Universiade

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In 2011.
In 1989.

The Universiade is an international multi-sport event, organized for university athletes by the International University Sports Federation (FISU). The name is a combination of the words "University" and "olympiad". The Universiade is often referred to in English as the World University Games or World Student Games; however, this latter term can also refer to competitions for sub-University grades students.[citation needed] The Universiade is the largest[vague] multi-sport event in the world apart from the Olympic Games.[1] The most recent games were in 2015: the Winter Universiade was split between Granada in Spain and Štrbské Pleso and Osrblie in Slovakia, while the Summer Universiade was in Gwangju, Korea.

Precursors[edit]

The idea of a global international sports competition between student-athletes pre-dates the 1949 formation of the International University Sports Federation (FISU), which now hosts the Universiade. English peace campaigner Hodgson Pratt was an early advocate of such an event, proposing (and passing) a motion at the 1891 Universal Peace Congress in Rome to create a series of international student conferences in rotating host capital cities, with activities including art and sport. This did not come to pass, but a similar event was created in Germany in 1909 in the form of the Academic Olympia. Five editions were held from 1909 to 1913, all of which were hosted in Germany following the cancellation of an Italy-based event.[2]

Soviet student-athletes at the 3rd World Festival of Youth and Students

At the start of the 20th century, Jean Petitjean of France began attempting to organise a "University Olympic Games". After discussion with Pierre de Coubertin, the founder of the modern Olympic Games, Petitjean was convinced not to use the word "Olympic" in the tournament's name.[2] Petitjean, and later the Confederation Internationale des Etudiants (CIE), was the first to build a series of international events, beginning with the 1923 International Universities Championships. This was followed by the renamed 1924 Summer Student World Championships a year later and two further editions were held in 1927 and 1928. Another name change resulted in the 1930 International University Games. The CIE's International University Games was held four more times in the 1930s before having its final edition in 1947.[3][4]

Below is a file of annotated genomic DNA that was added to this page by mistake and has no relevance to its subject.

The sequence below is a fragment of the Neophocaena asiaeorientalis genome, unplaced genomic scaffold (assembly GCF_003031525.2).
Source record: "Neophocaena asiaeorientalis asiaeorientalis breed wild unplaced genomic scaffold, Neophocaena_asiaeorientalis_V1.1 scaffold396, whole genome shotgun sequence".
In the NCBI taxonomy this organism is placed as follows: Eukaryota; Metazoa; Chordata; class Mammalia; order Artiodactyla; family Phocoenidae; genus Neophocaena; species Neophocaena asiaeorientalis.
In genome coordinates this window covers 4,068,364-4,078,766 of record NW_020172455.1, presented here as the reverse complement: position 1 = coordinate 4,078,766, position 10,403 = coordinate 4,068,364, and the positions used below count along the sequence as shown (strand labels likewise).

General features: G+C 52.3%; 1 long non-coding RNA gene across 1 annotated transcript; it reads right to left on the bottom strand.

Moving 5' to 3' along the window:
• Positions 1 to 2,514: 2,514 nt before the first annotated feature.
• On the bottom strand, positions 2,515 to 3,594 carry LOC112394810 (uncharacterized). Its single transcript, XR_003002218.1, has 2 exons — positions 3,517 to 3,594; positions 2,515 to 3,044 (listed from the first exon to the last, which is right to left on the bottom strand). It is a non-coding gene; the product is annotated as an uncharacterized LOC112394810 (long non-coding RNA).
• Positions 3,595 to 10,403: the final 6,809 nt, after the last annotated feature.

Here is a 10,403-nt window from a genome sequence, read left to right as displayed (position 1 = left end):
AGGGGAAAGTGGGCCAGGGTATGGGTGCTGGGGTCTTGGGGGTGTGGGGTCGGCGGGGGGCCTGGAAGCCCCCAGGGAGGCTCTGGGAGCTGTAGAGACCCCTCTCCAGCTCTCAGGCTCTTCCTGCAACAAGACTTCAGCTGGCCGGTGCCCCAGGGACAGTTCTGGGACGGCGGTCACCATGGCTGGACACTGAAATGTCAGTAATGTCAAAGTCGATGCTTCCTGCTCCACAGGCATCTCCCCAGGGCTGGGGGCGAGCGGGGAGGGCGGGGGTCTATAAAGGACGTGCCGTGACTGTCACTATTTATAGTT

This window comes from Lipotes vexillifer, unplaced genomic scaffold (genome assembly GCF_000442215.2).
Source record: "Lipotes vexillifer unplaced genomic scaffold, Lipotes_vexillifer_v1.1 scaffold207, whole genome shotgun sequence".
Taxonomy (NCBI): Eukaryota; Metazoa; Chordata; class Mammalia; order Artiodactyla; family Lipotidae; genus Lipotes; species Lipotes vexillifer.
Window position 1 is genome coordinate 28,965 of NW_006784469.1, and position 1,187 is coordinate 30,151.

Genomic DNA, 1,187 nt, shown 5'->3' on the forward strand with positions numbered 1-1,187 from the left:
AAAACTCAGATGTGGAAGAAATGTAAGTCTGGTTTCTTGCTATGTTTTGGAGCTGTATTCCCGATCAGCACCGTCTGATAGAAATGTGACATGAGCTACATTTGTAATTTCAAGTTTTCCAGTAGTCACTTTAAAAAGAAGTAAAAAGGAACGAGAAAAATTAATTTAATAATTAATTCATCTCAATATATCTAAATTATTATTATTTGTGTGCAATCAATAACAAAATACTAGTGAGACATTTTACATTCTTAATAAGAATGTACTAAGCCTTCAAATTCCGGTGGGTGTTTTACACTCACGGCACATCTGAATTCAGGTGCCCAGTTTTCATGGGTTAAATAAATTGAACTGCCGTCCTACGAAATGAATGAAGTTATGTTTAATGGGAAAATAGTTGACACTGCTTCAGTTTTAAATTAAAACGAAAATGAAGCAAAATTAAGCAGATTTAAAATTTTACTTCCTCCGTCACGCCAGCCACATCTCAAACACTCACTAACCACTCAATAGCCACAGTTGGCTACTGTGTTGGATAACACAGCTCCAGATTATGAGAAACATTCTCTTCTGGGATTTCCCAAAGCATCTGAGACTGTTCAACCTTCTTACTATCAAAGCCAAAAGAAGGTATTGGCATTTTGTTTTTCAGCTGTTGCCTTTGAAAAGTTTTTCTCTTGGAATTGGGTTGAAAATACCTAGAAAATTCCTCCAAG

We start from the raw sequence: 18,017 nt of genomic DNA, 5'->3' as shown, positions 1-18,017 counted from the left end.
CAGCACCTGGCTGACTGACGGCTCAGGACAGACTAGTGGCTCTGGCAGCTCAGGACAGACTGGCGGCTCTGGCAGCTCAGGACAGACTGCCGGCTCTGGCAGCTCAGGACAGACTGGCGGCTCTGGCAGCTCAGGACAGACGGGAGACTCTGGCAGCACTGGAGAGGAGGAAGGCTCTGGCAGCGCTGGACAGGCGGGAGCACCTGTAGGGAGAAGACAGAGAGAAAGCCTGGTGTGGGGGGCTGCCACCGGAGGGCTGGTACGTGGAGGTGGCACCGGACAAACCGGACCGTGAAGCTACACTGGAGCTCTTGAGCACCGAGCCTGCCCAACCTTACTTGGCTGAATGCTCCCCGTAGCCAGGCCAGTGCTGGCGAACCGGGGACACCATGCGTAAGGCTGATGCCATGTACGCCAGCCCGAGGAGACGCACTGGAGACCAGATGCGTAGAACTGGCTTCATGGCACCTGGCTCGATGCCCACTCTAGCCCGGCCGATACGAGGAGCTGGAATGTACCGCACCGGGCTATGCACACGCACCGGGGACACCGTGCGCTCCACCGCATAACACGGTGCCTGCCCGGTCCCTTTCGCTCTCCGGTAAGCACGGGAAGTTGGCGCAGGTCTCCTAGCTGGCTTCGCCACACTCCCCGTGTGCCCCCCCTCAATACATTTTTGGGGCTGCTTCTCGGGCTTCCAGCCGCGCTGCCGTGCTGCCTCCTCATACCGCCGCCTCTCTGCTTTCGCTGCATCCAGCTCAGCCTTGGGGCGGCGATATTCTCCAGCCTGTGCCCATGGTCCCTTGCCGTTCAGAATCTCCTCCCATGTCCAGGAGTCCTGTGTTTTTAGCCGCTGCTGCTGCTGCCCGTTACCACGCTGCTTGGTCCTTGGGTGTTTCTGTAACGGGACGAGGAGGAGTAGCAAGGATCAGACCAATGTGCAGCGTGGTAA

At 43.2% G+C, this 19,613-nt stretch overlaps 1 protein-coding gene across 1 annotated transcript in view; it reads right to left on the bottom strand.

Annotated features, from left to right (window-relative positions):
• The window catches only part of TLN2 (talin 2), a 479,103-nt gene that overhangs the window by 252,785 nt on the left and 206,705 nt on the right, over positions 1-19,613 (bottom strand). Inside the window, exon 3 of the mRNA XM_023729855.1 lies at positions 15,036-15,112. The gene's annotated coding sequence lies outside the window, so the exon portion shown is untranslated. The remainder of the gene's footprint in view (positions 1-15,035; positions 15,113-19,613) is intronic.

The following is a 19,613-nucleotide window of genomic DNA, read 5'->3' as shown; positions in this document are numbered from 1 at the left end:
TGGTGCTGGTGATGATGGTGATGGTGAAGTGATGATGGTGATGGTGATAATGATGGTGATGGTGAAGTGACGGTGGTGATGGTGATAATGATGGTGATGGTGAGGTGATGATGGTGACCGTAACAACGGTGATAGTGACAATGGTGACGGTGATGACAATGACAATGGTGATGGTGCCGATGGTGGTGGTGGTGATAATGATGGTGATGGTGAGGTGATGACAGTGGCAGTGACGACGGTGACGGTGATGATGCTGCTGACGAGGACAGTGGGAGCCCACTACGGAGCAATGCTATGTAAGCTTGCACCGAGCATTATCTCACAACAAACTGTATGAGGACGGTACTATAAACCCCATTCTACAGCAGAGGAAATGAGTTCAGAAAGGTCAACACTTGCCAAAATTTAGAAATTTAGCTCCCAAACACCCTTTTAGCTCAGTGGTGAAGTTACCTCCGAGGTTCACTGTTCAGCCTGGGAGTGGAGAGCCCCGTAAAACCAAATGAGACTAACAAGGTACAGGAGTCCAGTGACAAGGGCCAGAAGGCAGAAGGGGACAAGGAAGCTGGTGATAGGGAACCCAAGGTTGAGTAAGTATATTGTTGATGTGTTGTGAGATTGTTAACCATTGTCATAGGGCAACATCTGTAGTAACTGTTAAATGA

A student football match held at the 3rd World Festival of Youth and Students

A separate group organised an alternative university games in 1939 in Vienna, in post-Anschluss Germany.[3] The onset of World War II ceased all major international student sport activities and the aftermath also led to division among the movement, as the CIE was disbanded and rival organisations emerged. The Union Internationale des Étudiants (UIE) incorporated a university sports games into the World Festival of Youth and Students from 1947–1962, including one separate, unofficial games in 1954. This event principally catered for Eastern European countries.[5]

After the closure of the CIE and the creation of the first UIE-organised games, FISU came into being in 1949 and held its own first major student sport event the same year in the form of the 1949 Summer International University Sports Week. The Sports Week was held biennially until 1955. Like the CIE's games before it, the FISU events were initially Western-led sports competitions.[3]

Division between the largely Western European FISU and Eastern European UIE eventually began to dissipate among broadened participation at the 1957 World University Games. This event was not directly organised by either group, instead being organised by Jean Petitjean in France (which remained neutral to the split), but all respective nations from the groups took part. The FISU-organised Universiade became the direct successor to this competition, maintaining the biennial format into the inaugural 1959 Universiade. It was not until the 1957 World University Games that the Soviet Union began to compete in FISU events. That same year, what had previously been a European competition became a truly global one, with the inclusion of Brazil, Japan and the United States among the competing nations. The increased participation ultimately led to the establishment of the Universiade as the primary global student sport championship.[2][3]

Precursor events
Year Event Organiser City Country
1923 International Universities Championships CIE Paris France
1924 Summer Student World Championships CIE Warsaw Poland
1927 Summer Student World Championships CIE Rome Italy